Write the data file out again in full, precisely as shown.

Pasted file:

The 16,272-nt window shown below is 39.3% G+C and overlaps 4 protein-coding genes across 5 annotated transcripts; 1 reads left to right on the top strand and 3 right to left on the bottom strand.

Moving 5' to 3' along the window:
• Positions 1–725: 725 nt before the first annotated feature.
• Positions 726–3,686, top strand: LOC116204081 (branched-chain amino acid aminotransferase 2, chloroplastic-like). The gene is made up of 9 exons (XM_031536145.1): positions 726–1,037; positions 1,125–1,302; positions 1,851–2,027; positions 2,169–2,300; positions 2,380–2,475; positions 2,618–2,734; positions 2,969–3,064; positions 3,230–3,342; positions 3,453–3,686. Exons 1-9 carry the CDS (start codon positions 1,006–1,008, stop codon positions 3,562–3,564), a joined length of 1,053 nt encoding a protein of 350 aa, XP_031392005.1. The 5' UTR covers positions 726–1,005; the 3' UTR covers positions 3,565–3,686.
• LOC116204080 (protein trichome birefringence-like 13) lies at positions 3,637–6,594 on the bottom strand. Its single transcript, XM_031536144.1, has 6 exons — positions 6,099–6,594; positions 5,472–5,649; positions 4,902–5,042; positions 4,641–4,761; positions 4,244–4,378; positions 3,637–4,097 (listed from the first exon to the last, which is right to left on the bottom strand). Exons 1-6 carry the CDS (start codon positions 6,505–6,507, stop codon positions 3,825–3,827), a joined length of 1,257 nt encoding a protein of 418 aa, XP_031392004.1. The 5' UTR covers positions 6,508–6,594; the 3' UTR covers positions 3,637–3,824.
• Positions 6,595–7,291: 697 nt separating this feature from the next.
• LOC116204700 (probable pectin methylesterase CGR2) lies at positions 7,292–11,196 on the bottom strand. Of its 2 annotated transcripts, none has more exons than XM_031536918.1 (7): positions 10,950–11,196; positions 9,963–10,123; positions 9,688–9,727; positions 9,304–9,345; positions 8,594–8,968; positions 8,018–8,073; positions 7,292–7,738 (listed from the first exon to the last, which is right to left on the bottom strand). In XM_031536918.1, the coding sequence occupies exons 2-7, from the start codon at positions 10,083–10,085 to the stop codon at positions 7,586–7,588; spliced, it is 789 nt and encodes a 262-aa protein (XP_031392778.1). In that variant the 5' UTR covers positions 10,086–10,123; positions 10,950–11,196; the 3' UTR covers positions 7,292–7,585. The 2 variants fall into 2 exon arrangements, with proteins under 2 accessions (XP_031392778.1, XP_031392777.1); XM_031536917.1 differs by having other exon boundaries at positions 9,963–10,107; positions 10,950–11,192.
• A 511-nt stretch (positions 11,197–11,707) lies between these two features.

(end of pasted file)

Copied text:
The 16,272-nt window shown below is 39.3% G+C and overlaps 4 protein-coding genes across 5 annotated transcripts; 1 reads left to right on the top strand and 3 right to left on the bottom strand.

Moving 5' to 3' along the window:
• Positions 1–725: 725 nt before the first annotated feature.
• Positions 726–3,686, top strand: LOC116204081 (branched-chain amino acid aminotransferase 2, chloroplastic-like). The gene is made up of 9 exons (XM_031536145.1): positions 726–1,037; positions 1,125–1,302; positions 1,851–2,027; positions 2,169–2,300; positions 2,380–2,475; positions 2,618–2,734; positions 2,969–3,064; positions 3,230–3,342; positions 3,453–3,686. Exons 1-9 carry the CDS (start codon positions 1,006–1,008, stop codon positions 3,562–3,564), a joined length of 1,053 nt encoding a protein of 350 aa, XP_031392005.1. The 5' UTR covers positions 726–1,005; the 3' UTR covers positions 3,565–3,686.
• LOC116204080 (protein trichome birefringence-like 13) lies at positions 3,637–6,594 on the bottom strand. Its single transcript, XM_031536144.1, has 6 exons — positions 6,099–6,594; positions 5,472–5,649; positions 4,902–5,042; positions 4,641–4,761; positions 4,244–4,378; positions 3,637–4,097 (listed from the first exon to the last, which is right to left on the bottom strand). Exons 1-6 carry the CDS (start codon positions 6,505–6,507, stop codon positions 3,825–3,827), a joined length of 1,257 nt encoding a protein of 418 aa, XP_031392004.1. The 5' UTR covers positions 6,508–6,594; the 3' UTR covers positions 3,637–3,824.
• Positions 6,595–7,291: 697 nt separating this feature from the next.
• LOC116204700 (probable pectin methylesterase CGR2) lies at positions 7,292–11,196 on the bottom strand. Of its 2 annotated transcripts, none has more exons than XM_031536918.1 (7): positions 10,950–11,196; positions 9,963–10,123; positions 9,688–9,727; positions 9,304–9,345; positions 8,594–8,968; positions 8,018–8,073; positions 7,292–7,738 (listed from the first exon to the last, which is right to left on the bottom strand). In XM_031536918.1, the coding sequence occupies exons 2-7, from the start codon at positions 10,083–10,085 to the stop codon at positions 7,586–7,588; spliced, it is 789 nt and encodes a 262-aa protein (XP_031392778.1). In that variant the 5' UTR covers positions 10,086–10,123; positions 10,950–11,196; the 3' UTR covers positions 7,292–7,585. The 2 variants fall into 2 exon arrangements, with proteins under 2 accessions (XP_031392778.1, XP_031392777.1); XM_031536917.1 differs by having other exon boundaries at positions 9,963–10,107; positions 10,950–11,192.
• A 511-nt stretch (positions 11,197–11,707) lies between these two features.